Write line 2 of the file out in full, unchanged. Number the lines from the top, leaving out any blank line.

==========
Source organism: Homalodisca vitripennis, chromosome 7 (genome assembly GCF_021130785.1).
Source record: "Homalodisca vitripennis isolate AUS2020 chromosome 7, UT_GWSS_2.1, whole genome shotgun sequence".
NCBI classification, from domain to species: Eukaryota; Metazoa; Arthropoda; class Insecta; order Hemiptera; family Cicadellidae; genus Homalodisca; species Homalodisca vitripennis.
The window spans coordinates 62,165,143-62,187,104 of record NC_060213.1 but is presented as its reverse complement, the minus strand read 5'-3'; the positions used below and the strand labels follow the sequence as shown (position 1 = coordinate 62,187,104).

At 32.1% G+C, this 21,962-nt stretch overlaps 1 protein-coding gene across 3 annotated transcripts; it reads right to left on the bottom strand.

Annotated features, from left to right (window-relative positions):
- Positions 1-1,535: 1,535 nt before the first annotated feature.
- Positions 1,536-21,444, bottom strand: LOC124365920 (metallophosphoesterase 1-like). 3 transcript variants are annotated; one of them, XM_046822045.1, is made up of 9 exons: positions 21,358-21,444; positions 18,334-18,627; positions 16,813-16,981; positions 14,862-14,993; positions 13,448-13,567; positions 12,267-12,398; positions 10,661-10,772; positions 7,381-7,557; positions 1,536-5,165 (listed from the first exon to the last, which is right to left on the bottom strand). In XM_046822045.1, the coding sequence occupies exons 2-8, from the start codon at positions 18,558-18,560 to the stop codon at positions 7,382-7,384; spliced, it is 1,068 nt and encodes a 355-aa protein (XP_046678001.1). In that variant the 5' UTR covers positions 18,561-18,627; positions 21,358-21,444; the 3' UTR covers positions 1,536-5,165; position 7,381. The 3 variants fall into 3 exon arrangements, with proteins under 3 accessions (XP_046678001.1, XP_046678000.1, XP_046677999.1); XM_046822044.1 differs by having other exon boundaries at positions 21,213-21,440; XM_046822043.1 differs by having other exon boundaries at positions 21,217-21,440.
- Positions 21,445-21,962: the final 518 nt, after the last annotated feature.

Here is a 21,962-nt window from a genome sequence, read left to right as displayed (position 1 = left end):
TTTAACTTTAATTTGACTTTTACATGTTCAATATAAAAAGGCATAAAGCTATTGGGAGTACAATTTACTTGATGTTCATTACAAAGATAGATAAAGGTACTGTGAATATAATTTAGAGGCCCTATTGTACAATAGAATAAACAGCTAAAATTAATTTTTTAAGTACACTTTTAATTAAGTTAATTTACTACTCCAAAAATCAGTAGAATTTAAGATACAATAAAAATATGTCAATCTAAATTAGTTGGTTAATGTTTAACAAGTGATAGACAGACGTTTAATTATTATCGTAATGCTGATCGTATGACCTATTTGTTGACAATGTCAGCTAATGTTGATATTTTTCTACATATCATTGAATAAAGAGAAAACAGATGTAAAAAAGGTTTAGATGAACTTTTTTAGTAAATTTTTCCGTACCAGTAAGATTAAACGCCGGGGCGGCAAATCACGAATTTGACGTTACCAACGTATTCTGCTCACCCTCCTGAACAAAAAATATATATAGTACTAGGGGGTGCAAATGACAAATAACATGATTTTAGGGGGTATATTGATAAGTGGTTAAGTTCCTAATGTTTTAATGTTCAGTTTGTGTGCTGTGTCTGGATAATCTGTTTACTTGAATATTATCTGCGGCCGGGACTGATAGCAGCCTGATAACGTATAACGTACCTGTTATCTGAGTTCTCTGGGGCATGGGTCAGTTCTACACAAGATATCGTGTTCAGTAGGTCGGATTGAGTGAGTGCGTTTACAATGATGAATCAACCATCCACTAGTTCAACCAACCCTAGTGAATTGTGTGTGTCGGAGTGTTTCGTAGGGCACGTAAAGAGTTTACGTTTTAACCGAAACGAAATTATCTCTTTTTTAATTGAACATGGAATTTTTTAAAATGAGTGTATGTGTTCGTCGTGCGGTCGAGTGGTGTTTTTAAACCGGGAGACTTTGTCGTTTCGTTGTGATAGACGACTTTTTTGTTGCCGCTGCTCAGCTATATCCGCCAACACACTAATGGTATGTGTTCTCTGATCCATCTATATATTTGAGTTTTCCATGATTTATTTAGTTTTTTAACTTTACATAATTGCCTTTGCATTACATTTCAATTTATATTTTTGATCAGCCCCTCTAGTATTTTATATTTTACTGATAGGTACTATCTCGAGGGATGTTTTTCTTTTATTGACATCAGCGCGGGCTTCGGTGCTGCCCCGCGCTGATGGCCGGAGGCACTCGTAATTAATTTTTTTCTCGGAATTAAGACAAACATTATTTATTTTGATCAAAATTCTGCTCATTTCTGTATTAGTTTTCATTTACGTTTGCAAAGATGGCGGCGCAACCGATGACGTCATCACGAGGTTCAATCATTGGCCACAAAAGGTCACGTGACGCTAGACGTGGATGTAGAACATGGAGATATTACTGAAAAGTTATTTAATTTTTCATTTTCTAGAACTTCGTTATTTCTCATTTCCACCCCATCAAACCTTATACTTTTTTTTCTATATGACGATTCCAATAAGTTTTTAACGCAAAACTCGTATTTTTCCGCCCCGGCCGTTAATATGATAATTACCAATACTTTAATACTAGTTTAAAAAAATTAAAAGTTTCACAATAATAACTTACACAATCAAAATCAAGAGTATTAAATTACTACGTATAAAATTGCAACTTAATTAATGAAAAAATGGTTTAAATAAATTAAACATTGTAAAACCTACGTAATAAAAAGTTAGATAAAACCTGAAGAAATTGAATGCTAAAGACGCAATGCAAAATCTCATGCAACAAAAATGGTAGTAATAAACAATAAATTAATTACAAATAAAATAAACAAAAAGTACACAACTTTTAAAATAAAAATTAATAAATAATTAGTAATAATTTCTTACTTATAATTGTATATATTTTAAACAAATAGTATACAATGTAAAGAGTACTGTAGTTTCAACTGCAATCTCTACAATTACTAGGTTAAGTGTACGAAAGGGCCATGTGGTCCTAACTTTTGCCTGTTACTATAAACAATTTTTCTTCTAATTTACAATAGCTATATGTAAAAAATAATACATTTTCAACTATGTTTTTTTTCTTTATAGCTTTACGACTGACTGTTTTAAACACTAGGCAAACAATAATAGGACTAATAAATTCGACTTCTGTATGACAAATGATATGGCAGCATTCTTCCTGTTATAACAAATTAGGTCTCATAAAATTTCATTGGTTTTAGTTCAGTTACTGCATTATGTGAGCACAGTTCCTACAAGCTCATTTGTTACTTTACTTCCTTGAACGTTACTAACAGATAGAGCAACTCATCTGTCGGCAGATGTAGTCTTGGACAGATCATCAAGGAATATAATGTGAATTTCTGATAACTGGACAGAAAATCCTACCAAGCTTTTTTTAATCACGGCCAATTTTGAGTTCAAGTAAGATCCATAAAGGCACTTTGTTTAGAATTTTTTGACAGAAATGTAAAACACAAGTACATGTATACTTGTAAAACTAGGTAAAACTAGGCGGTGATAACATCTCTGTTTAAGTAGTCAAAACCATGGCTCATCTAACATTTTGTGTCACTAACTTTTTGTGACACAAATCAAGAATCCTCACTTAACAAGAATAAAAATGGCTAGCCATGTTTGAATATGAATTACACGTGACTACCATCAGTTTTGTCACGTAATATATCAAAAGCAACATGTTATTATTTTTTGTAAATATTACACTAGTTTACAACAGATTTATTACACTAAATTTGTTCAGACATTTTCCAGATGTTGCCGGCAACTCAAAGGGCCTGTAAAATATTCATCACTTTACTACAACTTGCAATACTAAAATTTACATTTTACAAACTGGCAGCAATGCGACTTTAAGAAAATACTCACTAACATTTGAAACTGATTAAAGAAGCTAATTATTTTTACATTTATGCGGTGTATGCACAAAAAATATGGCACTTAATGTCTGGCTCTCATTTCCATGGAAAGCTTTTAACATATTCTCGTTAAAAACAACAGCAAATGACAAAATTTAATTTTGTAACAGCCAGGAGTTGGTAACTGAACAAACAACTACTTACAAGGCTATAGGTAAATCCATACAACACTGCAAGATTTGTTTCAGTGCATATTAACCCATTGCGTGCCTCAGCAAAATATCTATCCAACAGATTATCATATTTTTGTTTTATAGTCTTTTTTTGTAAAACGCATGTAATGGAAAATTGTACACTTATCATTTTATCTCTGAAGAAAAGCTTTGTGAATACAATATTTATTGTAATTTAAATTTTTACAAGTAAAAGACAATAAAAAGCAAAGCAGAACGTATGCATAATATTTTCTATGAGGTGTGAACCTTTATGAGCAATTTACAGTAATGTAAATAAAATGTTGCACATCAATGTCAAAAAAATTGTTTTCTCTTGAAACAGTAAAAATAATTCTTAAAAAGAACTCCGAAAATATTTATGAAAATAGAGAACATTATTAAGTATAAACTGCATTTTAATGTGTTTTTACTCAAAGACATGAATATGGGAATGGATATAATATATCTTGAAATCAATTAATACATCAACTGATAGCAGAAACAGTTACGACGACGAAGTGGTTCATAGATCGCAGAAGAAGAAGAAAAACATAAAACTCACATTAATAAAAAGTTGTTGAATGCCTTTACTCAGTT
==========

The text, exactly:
Source record: "Homalodisca vitripennis isolate AUS2020 chromosome 7, UT_GWSS_2.1, whole genome shotgun sequence".